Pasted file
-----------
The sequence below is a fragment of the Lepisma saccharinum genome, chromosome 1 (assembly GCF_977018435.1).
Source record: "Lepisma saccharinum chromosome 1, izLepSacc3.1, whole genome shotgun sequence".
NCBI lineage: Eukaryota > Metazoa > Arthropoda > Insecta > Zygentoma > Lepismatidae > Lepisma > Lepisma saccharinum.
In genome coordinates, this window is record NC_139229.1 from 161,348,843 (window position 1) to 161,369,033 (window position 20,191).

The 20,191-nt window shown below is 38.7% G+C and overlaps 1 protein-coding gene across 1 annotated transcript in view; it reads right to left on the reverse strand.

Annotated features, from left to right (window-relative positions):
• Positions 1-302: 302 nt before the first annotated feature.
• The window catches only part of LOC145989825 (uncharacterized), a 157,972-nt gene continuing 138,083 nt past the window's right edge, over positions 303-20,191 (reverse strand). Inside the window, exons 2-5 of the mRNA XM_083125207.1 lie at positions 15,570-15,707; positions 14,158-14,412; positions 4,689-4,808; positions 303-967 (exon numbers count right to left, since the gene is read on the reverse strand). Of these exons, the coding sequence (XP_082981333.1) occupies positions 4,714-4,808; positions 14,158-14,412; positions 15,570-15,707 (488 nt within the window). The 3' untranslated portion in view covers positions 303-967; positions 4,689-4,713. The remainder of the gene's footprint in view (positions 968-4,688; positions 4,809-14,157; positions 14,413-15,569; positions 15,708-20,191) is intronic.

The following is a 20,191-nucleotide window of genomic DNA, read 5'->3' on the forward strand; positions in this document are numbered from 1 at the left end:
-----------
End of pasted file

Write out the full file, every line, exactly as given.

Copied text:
The sequence below is a fragment of the Lepisma saccharinum genome, chromosome 1 (assembly GCF_977018435.1).
Source record: "Lepisma saccharinum chromosome 1, izLepSacc3.1, whole genome shotgun sequence".
NCBI lineage: Eukaryota > Metazoa > Arthropoda > Insecta > Zygentoma > Lepismatidae > Lepisma > Lepisma saccharinum.
In genome coordinates, this window is record NC_139229.1 from 161,348,843 (window position 1) to 161,369,033 (window position 20,191).

The 20,191-nt window shown below is 38.7% G+C and overlaps 1 protein-coding gene across 1 annotated transcript in view; it reads right to left on the reverse strand.

Annotated features, from left to right (window-relative positions):
• Positions 1-302: 302 nt before the first annotated feature.
• The window catches only part of LOC145989825 (uncharacterized), a 157,972-nt gene continuing 138,083 nt past the window's right edge, over positions 303-20,191 (reverse strand). Inside the window, exons 2-5 of the mRNA XM_083125207.1 lie at positions 15,570-15,707; positions 14,158-14,412; positions 4,689-4,808; positions 303-967 (exon numbers count right to left, since the gene is read on the reverse strand). Of these exons, the coding sequence (XP_082981333.1) occupies positions 4,714-4,808; positions 14,158-14,412; positions 15,570-15,707 (488 nt within the window). The 3' untranslated portion in view covers positions 303-967; positions 4,689-4,713. The remainder of the gene's footprint in view (positions 968-4,688; positions 4,809-14,157; positions 14,413-15,569; positions 15,708-20,191) is intronic.

The following is a 20,191-nucleotide window of genomic DNA, read 5'->3' on the forward strand; positions in this document are numbered from 1 at the left end: